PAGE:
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Tuesday, January 5, 2010

Southern CA Tow Companies Say Rotation System Is Fair

Here's The Press-Enterprise story:

Inland tow operators and law enforcement say that the tow rotation system is fair, equitable and running smoothly, despite the recent arrest of a college police chief on charges of participating in a kickback scheme with a tow truck operator.

"This was an isolated thing," said Dave Clark, owner of Clark's Towing in San Jacinto.

Most California cities and counties have a rotation set up with area tow operators so when a law enforcement agency needs a vehicle towed, the business gets spread out equally.

Last month, Kevin Segawa, 39, Mt. San Jacinto College's former police chief, was charged with eight felonies and two misdemeanors alleging, in part, that he accepted bribes from a local towing company, then steered a majority of the towing jobs to that company.

Riverside County District Attorney Rod Pacheco said a public agency giving exclusive towing rights to one company is a violation of state law, and receiving gifts in exchange for that arrangement amounts to bribery.

But tow company owners say the rotation system adopted by the California Highway Patrol in 1988 -- the protocol for most county and city law enforcement agencies in the state -- is the best there is.

Gone are the dangerous, first-come first-serve days when 20 tow truck drivers who had been glued to their police scanners would race to an accident scene, operators say.

If businesses in the rotation are being passed over, operators say, they will complain and get the system fixed.

Big share

From 2005 to 2008, Mt. San Jacinto College police officers had about 1,200 vehicles on and around the two campuses in San Jacinto and Menifee towed for various vehicle code violations, said John Hall, a spokesman for the Riverside County district attorney's office.

Although an informal tow rotation agreement existed involving four companies, Segawa directed 85 percent of the tows to San Jacinto-based Pirot's Towing Service, investigators say. That generated an estimated $200,000 to $500,000 in potential profit for the towing company, Hall said.

Segawa has pleaded not guilty to charges of bribery, perjury and misappropriation of funds. Shortly after the charges were filed, he resigned as police chief at the college, which had placed him on administrative leave last summer.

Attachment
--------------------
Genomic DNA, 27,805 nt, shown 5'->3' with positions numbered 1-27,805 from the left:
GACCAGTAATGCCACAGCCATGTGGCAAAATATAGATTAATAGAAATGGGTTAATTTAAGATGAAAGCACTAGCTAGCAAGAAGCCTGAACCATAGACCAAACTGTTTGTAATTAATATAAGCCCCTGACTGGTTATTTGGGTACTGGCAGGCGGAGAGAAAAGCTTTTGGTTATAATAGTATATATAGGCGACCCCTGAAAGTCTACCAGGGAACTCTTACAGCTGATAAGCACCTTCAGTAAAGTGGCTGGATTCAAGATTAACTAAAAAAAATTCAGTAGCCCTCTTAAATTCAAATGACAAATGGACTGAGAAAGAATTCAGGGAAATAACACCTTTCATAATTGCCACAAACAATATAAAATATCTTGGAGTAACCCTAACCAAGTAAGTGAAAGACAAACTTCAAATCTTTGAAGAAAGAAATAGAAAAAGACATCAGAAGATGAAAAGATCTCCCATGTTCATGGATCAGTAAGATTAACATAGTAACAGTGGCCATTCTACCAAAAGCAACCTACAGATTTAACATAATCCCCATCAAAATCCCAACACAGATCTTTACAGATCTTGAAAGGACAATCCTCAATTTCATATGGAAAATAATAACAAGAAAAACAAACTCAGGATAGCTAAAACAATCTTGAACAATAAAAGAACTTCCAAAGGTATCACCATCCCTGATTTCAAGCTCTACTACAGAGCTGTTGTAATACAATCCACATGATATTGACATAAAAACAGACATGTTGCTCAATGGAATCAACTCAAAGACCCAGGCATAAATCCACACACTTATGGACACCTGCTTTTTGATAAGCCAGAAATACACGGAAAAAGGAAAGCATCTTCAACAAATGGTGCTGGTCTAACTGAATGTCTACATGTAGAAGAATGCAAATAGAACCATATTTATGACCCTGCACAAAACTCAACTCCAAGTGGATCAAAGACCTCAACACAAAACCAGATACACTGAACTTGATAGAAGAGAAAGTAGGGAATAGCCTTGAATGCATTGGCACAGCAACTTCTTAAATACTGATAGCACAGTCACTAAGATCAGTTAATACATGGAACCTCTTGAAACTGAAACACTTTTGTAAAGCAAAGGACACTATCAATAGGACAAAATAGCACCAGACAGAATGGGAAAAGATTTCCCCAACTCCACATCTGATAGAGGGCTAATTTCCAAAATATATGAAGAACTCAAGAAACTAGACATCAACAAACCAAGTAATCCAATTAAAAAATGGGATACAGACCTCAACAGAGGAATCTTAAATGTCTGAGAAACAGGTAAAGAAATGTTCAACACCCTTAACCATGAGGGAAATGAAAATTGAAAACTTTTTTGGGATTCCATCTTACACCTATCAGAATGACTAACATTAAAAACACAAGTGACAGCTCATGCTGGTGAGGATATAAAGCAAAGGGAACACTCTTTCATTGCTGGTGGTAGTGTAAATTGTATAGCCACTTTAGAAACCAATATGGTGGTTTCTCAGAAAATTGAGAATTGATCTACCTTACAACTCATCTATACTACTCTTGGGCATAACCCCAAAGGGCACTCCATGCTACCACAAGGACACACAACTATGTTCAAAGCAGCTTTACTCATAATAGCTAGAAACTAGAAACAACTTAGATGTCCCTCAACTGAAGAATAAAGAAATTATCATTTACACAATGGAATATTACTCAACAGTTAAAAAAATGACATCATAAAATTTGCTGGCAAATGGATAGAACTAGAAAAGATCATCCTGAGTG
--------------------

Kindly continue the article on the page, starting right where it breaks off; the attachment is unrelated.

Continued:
Morgan McComas, who owns Pirot's, has pleaded not guilty to three felony counts of bribery and misappropriation of public funds.

Sgt. Gina Matteucci, who is in charge of the CHP's towing rotation program in Sacramento, said she wasn't aware of the case at Mt. San Jacinto College.

"Colleges have their own protocol and towing procedures," she said.

In most cases, the towing companies themselves are the best watchdogs, keeping track online or through scanners, Matteucci said.

"A small operation could go under the radar," she allowed.

'it's working fine'

Most law enforcement agencies handle their towing rotations with a computer program, said Clark, whose San Jacinto company has service agreements with many neighboring municipalities as well as the Riverside County Sheriff's Department and the CHP.

Still, Clark said he personally monitors the calls on a police scanner.

"I'll call if I get passed over," he said. "I don't want to miss anything. It's income."

Casey Horvath, owner of Hamner Towing in Corona, is president of the 1,000-member Inland Empire chapter of the California Tow Truck Association. There's no prescribed number of towing operators per city, he said, "but the companies have to meet certain requirements to be selected."

Among other things, they must have insurance and proof of workmen's compensation, pass drug and background checks, be certified through the California Tow Truck Association and show inspected equipment.

The Riverside Police Department pays a private company to handle the rotation of 16 towing companies divided into north and south regions, said Karen Haverkamp, a spokeswoman in the department's traffic bureau.

"It's working fine," she said. "If we get complaints, we look into them."

Bill Bell, owner of Town & Country Towing, which has offices in Lake Elsinore, Perris and Temecula, said the towing rotation is a "tightly controlled enterprise, self-regulated through a system of checks and balances."

"If one company is favored, the others complain to law enforcement," Bell said.

Reach Laurie Lucas at llucas@PE .com or 951-368-9569

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